Resilience as a Product of Purpose

October 06, 2016 / ACT WITH PURPOSE

Resilience as a Product of Purpose

October 06, 2016

Bulldog Drummond Practicing Uncommon Sense

We’re a team of business leaders, design thinkers, writers and brand strategists committed to doing things in uncommon ways. We’re curious about the people and places around us and fascinated by the search for what’s next. 

Recently while reading The New York Times, we came across a fascinating article exploring the emotional effects of the presence or absence of purpose in one’s life. David Brooks discusses how today’s young adults have been deemed “the orchid generation” for their lack of emotional resilience. While he says that helicopter parenting and shielding children from conflict and hardship may have contributed, there is a much larger cultural force at play that has been ignored – purpose.

“If you really want people to be tough, make them idealistic for some cause, make them tender for some other person, make them committed to some worldview that puts today’s temporary pain in the context of a larger hope.”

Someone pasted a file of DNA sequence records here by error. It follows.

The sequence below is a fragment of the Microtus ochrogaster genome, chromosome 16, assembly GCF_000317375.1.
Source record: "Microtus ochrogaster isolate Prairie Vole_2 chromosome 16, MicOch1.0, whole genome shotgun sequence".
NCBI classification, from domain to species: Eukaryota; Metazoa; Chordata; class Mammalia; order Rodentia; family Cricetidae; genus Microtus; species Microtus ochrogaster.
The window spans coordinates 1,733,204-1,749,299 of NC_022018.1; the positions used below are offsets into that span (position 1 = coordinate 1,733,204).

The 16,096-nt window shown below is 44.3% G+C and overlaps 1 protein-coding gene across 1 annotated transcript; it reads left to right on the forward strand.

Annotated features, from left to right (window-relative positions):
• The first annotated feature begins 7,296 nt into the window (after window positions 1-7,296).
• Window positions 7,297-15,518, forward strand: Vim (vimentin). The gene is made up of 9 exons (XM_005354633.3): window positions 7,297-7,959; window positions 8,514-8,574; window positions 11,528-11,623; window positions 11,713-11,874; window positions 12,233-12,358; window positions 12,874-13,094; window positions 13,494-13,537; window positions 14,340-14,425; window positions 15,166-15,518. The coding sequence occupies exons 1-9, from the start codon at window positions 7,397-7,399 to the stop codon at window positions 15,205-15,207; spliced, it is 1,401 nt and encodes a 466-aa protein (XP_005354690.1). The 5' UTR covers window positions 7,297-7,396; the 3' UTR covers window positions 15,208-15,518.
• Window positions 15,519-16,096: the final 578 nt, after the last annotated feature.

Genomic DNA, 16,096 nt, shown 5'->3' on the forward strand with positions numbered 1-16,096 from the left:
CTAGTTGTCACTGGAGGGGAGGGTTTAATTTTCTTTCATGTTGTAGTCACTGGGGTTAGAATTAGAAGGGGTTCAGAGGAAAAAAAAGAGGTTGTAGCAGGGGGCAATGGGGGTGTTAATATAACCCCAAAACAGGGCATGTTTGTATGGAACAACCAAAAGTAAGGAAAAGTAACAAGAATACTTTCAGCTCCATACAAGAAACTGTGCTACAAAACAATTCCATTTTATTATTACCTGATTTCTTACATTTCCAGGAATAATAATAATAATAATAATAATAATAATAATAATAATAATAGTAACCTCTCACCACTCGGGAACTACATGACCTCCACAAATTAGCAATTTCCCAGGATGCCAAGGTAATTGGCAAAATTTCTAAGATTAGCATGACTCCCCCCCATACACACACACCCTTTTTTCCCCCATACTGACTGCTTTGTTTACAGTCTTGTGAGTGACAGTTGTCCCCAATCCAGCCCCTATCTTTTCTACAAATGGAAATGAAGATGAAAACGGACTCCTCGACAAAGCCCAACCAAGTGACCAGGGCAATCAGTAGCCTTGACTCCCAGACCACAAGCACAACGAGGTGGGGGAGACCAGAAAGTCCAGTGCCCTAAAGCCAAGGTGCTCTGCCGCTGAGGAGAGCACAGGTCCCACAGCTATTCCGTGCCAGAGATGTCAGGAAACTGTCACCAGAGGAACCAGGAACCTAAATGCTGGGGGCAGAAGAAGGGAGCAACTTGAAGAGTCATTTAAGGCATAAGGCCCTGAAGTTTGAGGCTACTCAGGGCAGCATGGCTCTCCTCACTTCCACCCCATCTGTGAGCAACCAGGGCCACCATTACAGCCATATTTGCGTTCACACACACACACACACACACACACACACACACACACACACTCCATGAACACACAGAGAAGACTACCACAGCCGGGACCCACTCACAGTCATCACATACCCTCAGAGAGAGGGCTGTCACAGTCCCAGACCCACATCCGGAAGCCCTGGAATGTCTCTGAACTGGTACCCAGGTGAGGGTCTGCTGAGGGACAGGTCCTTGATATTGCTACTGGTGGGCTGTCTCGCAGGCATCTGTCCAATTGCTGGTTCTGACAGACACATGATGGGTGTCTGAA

Brooks explains that resilience doesn’t exist in a vacuum. The grit and toughness that we revere in our culture are not innate. We discover these things when we have a greater purpose. He says, “We are all fragile when we don’t know what our purpose is.” And this wisdom applies not only to Millennials, but to people, groups and companies of all ages and industries. Without a clear purpose we are all lost.

He reminds us that purpose does not mean perfection – even those with a defined purpose feel fear, pain and frustration. But if we want our children, our families, our employees and our companies to be tough and resilient, we must give them something bigger than themselves to live and work for; they must have a purpose.

Read Brooks’ full article in The New York Times.

Bulldog Drummond Practicing Uncommon Sense

We’re a team of business leaders, design thinkers, writers and brand strategists committed to doing things in uncommon ways. We’re curious about the people and places around us and fascinated by the search for what’s next. 

Following Your Passion: Overused Cliché or Radical Decision? by Annabelle Parr
Previous
BACK TO BLOG
Defining Purpose by Gregg Imamoto
Next

Language is a weapon of mass disruption. #uncommonsense @StevenAChaparro https://t.co/oZcZcBPuMs